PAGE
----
The change in terrain and more importantly road surface was immediate-as soon as we crossed the border the asphalt disappeared and the dirt started -with corrugations from all the trucks but we soon turned off onto "proper" dirt and could open the taps on the bikes. The dirt was that perfect kind with just enough give to soften the ride but give you confidence and we flew along. At one point we passed a couple of gers with the attendant livestock (funny, you can always smell the sheep or cattle before you see them) and scrofulous dogs.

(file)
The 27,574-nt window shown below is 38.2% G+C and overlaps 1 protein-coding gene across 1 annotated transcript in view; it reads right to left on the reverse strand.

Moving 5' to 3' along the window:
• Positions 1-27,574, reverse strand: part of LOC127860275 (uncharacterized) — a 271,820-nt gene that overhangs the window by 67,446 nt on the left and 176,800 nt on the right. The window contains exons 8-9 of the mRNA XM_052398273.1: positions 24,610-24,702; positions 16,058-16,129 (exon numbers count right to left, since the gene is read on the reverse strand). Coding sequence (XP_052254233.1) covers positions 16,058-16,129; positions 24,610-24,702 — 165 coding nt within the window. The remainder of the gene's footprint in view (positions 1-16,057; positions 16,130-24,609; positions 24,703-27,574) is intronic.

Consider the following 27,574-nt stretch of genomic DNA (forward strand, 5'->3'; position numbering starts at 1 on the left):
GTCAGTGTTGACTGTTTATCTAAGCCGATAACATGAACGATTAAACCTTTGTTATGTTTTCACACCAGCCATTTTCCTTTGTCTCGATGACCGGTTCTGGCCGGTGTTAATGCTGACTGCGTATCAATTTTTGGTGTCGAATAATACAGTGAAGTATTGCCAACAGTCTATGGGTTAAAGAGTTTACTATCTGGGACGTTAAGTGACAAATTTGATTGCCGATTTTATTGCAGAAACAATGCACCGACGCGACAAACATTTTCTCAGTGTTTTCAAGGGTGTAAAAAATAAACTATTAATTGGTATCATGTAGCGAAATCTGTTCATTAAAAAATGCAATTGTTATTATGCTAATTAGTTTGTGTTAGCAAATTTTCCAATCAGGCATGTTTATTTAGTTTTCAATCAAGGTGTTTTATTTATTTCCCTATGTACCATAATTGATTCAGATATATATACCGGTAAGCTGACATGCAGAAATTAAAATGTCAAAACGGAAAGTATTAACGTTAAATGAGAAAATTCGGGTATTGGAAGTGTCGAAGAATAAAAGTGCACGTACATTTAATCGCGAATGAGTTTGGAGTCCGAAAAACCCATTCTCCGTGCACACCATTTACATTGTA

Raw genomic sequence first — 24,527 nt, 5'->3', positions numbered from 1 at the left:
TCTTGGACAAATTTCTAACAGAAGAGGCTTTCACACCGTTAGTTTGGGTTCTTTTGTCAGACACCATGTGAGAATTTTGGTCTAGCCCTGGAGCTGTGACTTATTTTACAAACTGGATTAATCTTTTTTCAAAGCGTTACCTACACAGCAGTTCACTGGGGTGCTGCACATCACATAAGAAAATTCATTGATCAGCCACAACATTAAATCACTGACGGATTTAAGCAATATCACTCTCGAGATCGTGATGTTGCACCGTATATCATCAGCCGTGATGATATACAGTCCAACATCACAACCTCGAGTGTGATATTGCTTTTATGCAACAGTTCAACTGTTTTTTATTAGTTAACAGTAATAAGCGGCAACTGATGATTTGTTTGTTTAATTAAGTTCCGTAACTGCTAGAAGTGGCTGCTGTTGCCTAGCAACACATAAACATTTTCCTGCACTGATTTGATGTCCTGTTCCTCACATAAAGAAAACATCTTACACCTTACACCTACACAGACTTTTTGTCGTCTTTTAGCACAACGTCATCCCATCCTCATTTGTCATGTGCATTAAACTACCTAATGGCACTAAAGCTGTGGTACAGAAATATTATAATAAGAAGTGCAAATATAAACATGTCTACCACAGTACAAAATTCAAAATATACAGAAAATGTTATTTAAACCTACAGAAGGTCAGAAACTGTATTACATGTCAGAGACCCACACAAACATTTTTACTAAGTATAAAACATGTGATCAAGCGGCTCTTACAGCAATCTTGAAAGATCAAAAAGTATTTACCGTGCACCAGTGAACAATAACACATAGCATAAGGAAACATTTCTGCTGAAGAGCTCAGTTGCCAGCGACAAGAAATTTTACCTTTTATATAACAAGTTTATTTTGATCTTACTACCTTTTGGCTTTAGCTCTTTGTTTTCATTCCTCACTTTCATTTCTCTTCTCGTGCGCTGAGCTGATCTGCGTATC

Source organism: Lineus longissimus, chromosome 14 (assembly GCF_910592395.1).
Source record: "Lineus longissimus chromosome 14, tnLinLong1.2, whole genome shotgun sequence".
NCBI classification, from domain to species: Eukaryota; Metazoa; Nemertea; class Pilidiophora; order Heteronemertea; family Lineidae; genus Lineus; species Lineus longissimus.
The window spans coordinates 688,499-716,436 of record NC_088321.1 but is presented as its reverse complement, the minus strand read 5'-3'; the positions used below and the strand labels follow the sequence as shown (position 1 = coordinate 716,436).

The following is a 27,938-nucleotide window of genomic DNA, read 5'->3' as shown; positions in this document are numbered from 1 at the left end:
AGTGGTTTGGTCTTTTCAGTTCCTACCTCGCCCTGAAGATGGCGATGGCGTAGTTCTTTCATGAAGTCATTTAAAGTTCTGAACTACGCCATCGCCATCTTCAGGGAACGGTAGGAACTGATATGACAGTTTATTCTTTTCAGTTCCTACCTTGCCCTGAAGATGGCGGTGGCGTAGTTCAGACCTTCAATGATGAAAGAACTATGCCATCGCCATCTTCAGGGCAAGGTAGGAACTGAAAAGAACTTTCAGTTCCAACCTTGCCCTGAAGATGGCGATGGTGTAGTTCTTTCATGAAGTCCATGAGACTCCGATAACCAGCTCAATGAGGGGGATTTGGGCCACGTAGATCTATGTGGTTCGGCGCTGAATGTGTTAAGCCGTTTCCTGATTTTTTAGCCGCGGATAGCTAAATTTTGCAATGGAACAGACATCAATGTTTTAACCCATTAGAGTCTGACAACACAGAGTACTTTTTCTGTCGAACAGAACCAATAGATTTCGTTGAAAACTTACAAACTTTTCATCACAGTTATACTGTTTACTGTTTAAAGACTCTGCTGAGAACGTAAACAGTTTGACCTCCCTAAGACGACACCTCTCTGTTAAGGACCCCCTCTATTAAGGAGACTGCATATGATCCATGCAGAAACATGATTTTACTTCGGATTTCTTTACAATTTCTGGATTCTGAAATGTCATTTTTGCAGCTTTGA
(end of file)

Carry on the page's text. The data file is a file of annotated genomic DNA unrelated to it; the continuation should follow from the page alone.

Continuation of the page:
As Walter passed the first dog gave chase but it was a long way back...another joined, and then another and they were on a path to intercept with us. I gave the old girl some beans and flew past just ahead of the lead mutt and I'm not sure how the other guys went on but assume there were no collisions. I've never hit a dog thank God-it would really ruin my holiday and wouldn't make the dog's day either I suppose although there have been a few snapping-at-the-heels close calls.
The roads are sort of multitrack ...as one track falls out of favour or weather-friendliness another parallel track is adopted so one has multiple choices and it's a hoot for overtaking and just general hooning like we mature folk do.